Research Findings Help Nike to Improve Compliance Policy
The extensive study by the MIT Sloan professors confirm that big corporations such as Nike can lead the way in improving the working conditions of the world’s factories, thus working toward global justice.
According to an analysis on “Beyond Corporate Codes of Conduct: Work Organization and Labor Standards in Two Mexican Garment Factories,” “global brands are more likely to influence the improvement of working conditions in their suppliers’ factories in developing countries by providing technical assistance to suppliers and empowering employees on shop floors.”
These are the findings of Richard Locke, the Alvin J. Siteman Professor of Entrepreneurship at MIT Sloan, and his former student Monica Romis, who compared working conditions in two Mexican garment factories that supply athletic footwear and apparel giant Nike, Inc.
Both Mexican factories passed compliance according to Nike’s code of conduct, but only one factory earned high scores in overall employee satisfaction with workplace conditions.
This is a factor that is most interesting to those of us who are trying to find out more about global justice. What was the real difference between the two factories? Why were the workers of one factory more satisfied with their working conditions compared to the workers of the other factory?
“The key difference, according to Locke, is that the factory with the higher satisfaction scores implemented ‘lean manufacturing processes’ — a term referring to manufacturing methods based on maximizing value and minimizing waste in the manufacturing process — that resulted in employees having greater autonomy and power to make day-to-day decisions on the shop floor.”
In simple English, this process involves greater say-so of employees in the factories. Such power gave the workers a greater sense of satisfaction. The following is excerpted from the research:
Both factories complied with Nike’s requirements, but employee satisfaction surveys showed considerable differences in workers’ satisfaction.
“The first Mexican company, which Locke and Romis refer to as Plant A, is situated in an industrial park and has been owned by a Mexican family for more than 50 years. The second factory, Plant B, is part of a Taiwanese group.”
In Plant A, the workers work in teams, and they operate more than one type of sewing machine. The workers themselves are responsible for routine maintenance. The interviews conducted with employees showed that “the workers appreciate job rotation and value performing a variety of operations.” It was obvious that the workers felt that there was room to grow and thus there was a sense of work satisfaction.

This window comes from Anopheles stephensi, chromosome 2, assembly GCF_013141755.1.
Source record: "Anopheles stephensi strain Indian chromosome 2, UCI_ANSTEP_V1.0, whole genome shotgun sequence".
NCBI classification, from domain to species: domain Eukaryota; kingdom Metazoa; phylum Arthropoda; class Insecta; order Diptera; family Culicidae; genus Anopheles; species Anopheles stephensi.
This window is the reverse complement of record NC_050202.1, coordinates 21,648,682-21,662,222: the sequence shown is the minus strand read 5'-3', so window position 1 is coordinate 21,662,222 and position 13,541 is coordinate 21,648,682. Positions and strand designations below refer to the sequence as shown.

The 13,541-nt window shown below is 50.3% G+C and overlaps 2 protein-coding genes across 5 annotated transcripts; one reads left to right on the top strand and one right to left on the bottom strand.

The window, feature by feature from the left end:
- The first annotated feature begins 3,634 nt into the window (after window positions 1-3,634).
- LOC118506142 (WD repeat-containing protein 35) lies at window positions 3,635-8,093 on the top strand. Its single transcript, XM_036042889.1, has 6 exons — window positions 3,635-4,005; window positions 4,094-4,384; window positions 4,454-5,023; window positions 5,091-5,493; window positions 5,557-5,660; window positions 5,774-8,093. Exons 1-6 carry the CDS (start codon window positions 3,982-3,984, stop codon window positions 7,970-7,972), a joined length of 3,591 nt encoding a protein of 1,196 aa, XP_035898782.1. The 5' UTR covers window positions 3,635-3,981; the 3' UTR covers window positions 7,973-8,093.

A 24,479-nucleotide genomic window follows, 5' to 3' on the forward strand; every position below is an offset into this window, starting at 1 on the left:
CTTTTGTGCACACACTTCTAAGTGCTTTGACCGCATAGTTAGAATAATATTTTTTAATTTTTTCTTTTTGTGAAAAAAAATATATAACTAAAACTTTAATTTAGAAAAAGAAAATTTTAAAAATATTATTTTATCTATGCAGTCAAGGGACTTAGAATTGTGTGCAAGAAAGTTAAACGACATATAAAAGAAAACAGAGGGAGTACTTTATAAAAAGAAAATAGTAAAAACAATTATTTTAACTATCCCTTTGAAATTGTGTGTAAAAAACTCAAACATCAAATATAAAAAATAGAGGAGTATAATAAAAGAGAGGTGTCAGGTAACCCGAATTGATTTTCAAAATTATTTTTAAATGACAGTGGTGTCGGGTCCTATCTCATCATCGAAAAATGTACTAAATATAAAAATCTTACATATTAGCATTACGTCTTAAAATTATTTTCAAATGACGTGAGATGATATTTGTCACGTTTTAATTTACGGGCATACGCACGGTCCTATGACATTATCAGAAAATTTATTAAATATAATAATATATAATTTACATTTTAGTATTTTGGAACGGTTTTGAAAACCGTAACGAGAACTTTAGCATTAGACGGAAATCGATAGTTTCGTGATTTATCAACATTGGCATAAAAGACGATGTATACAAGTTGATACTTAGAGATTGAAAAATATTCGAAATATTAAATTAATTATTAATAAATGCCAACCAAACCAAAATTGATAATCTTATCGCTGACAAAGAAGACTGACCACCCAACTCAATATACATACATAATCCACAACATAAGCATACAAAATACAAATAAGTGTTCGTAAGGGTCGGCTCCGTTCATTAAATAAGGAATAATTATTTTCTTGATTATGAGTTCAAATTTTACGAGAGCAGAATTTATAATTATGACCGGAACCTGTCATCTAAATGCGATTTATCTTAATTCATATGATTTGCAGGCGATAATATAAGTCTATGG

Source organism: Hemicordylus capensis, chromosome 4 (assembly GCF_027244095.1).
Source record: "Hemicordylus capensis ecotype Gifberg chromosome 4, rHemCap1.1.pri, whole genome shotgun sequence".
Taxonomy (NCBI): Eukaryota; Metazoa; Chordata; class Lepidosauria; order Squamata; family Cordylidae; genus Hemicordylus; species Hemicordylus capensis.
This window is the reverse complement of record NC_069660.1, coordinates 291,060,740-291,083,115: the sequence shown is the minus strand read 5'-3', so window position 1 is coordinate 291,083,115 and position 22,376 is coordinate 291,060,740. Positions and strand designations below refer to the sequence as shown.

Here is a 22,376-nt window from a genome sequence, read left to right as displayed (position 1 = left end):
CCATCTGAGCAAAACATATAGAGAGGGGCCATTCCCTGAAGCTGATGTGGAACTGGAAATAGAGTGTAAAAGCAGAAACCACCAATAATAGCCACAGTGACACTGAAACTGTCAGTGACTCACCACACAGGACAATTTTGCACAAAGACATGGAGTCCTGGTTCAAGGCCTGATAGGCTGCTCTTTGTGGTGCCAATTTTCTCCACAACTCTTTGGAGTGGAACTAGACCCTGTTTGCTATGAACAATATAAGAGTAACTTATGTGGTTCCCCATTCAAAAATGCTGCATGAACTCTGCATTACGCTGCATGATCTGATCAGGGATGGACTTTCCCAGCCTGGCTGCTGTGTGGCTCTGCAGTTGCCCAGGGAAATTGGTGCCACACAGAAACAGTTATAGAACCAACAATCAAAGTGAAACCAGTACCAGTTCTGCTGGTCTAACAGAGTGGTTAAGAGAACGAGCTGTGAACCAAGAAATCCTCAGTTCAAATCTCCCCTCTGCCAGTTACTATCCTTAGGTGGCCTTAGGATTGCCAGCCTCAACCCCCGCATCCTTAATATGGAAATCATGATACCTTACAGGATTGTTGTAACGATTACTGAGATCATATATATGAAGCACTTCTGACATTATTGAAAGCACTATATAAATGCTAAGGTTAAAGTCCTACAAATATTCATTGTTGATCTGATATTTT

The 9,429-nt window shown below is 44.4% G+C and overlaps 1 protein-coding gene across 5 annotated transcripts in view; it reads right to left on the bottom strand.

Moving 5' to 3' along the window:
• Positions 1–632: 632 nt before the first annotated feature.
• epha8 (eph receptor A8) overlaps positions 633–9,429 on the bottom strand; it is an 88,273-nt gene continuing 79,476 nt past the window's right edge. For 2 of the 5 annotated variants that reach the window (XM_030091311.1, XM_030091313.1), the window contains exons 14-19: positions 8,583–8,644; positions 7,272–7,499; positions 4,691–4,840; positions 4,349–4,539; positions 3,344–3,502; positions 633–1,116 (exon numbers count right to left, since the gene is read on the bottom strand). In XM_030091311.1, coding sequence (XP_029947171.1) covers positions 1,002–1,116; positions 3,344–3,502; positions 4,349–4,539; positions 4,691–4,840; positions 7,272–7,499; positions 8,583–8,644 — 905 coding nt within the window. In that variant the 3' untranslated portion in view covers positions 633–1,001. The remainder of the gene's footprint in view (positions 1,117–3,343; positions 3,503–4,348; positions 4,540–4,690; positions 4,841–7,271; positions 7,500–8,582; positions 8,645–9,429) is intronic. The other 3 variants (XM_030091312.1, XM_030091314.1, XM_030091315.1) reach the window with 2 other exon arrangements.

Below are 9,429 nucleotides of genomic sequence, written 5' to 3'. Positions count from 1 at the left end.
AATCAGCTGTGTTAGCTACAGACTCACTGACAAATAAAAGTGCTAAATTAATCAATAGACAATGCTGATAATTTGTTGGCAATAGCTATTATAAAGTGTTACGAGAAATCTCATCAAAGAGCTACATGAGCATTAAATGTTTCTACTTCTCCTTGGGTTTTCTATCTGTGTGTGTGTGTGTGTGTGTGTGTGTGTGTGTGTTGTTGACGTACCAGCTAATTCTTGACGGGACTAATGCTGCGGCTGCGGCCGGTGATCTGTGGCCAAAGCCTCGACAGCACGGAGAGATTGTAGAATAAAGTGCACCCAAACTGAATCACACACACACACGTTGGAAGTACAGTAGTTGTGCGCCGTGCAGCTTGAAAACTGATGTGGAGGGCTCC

In Plant B, employees did not experience variety. They work at “fixed stations and specialize in narrowly defined jobs performing the same operation over the year. “ My interpretation of the situation is that the workers did not experience self worth and consequently did not enjoy the luxury of work satisfaction.
While the workers in Plant A participate in “decisions affecting production targets, allowing them to suggest alternative ways to perform operations, often rendering it quicker and easier, workers in Plant B must follow orders and do not have the opportunity to give their input.”
In addition to the above, the workers in Plant A are given opportunities to earn bonus incentives and earn 21% more than their counterparts in Plant B. The bonuses are based on “team results rather than individual productivity. “
The most encouraging fact is that Plant A now sees Nike as a partner in collaboration to improve productivity, and this improvement is not based solely on monitoring codes of conduct, which is the usual way that factories deal with poor working conditions.
My research into global justice as an EV Intern has given me new insights. Through my reading, I am beginning to understand how the efforts to improve productivity through offering more employees’ involvement and providing better working conditions on the part of big corporations such as Nike may be the beginning of true global justice for the world’s workers.
I understand that the issue of working conditions is only ONE of many facets of global justice. In my next two blogs, I will pick up the issue of social justice of the DREAM Act, which has made recent headlines.
“Beyond Corporate Codes of Conduct: Work Organization and Labor Standards in Two Mexican Garment Factories” by Richard Locke and Monica Romis
Team 4: Global Justice
July 30, 2011